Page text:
Britain will no longer be leaving the EU on March 29. But this week is shaping up to be a defining one in the Brexit process.
EU leaders turned the screw on Theresa May at their March summit by refusing her request for a three-month Brexit extension and giving her just three weeks to find a way forward.
With the Prime Minister announcing on Monday there is insufficient support to put her deal to Parliament for a third time the May 22 extension offered by the EU looks unlikely to come into play.
The UK has until April 12 to ask the EU for a new extension, but Brussels could refuse if the UK has not provided clear evidence of new thinking and a way out of the current logjam.
Here's what MP's will be voting on in the coming days.
'Indicative votes' – but who will be in control?
On Monday, Parliament debates an amendable Government motion on the Brexit deal, which gives MPs a chance to put their favoured outcomes to a vote.
The proposal, tabled by Tory former minister Sir Oliver Letwin and also backed by Tory former attorney general Dominic Grieve and Labour's Hilary Benn, seeks to pave the way for a series of "indicative votes" in the Commons on Wednesday, effectively taking control of the Brexit process out of the hands of the Government.
The move would suspend the usual rules of the Commons which give control of the Parliamentary timetable to the Government, and allow MPs to carve out time for their own votes.
There is no precedent for indicative votes, but MPs are expected to be issued with a ballot paper listing the various different kinds of Brexit they might wish to pursue. MPs would be able to vote in favour of as many of the options as they would like, with the utlimate objective being to see which plans, if any, might achieve a majority in Parliament.
Supporters of the plan have admitted that it may take more than one round of voting, for a winner to become clear.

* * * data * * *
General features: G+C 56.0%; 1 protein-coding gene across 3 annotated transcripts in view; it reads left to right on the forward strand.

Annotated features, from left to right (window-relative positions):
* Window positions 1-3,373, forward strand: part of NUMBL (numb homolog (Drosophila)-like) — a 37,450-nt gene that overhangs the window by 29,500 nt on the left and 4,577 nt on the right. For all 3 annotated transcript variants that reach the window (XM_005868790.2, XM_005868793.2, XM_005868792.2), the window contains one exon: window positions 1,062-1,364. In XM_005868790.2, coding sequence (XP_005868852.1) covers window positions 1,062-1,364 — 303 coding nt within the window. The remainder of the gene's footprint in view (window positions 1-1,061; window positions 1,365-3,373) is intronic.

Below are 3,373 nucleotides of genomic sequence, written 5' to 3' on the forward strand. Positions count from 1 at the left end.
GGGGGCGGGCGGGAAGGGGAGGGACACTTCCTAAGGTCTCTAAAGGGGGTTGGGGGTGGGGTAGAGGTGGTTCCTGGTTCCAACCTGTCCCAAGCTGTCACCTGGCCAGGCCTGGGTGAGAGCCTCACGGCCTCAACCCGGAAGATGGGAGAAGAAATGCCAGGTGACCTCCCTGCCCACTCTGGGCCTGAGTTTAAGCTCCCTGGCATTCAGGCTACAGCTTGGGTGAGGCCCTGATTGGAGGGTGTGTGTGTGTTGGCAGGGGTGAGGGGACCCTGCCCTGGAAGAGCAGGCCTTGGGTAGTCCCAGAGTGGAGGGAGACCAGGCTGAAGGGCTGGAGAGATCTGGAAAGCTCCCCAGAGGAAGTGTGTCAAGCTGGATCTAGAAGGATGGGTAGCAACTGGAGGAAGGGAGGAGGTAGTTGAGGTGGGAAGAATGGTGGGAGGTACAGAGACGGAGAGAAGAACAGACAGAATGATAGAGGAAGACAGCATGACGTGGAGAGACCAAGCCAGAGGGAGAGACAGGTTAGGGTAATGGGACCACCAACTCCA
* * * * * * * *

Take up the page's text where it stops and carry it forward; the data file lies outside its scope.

How will indicative votes work in event Letwin amendment passes?— Steven Swinford (@Steven_Swinford) March 25, 2019
MPs will be issued with a ballot paper detailing different motions
It'll be aye or no for each motion, and they will be able to vote for as many options as they want
It *won't* be preferential voting
The first set of indicative votes would then take place on Wednesday. Up to seven different options would be on the ballot, including no deal, revoking Article 50 and a softer Brexit.
Sir Oliver has said he believes MPs would support a Norway-style Brexit deal.
He told BBC Radio 4's Today programme that MPs needed to establish if there is a majority in favour of an alternative plan if the Prime Minister's deal is defeated again next week.
Sir Oliver said: "I believe, for example, that we will probably on that day be able to get a cross-party majority in favour of what is sometimes called Norway plus and sometimes called Common Market 2.0, which is an arrangement where we remain in the single market and we have a customs arrangement with the EU and that has not yet been tested."
However, to take the sting out of backbench MPs' plans, the Government may initiate the process of indicative votes itself. That would avoid the need to change Parliament's rules and allow the Government some influence over the process, but it could cause a major split in the Conservative Party.
The plan might also be in vain if MPs vote for their own indicative votes. A previous attempt at such a plan failed by just two votes earlier in March.
The wildcards – changing the Brexit date, a second referendum, and a confidence vote
There is also the small matter of voting on a statutory instrument (secondary legislation) to change the date of Brexit in UK law. This is expected to take place on Tuesday, Wednesday or possibly Friday.
The Government is arguing that it is merely a technicality and that failing to vote through the change would not override the Brexit extension, which is part of international law.
Nevertheless, the vote could become a flashpoint for Brexiteer protest – even if the rebels would lack the numbers needed for victory.
On top of that, there are two contingent votes which could change things significantly.
If and when Mrs May brings her meaningful vote, Labour backbenchers Peter Kyle and Phil Wilson are expected to table an amendment which would allow the current Brexit deal to pass only if there was a “confirmatory” referendum (ie deal or Remain).
This is seen as a way of breaking the current impasse and is expected to have the support of the Labour leadership. While Labour would not then whip in favour of the deal, it could be enough to see Mrs May’s deal through.
Finally, if the third meaningful vote results in another defeat for the Prime Minister, then Jeremy Corbyn has promised to table another vote of no confidence in the Government. While he failed at the first attempt, if Britain looks set for a no-deal Brexit or a very soft one, Conservative rebels may feel pushed to bring down their own Government.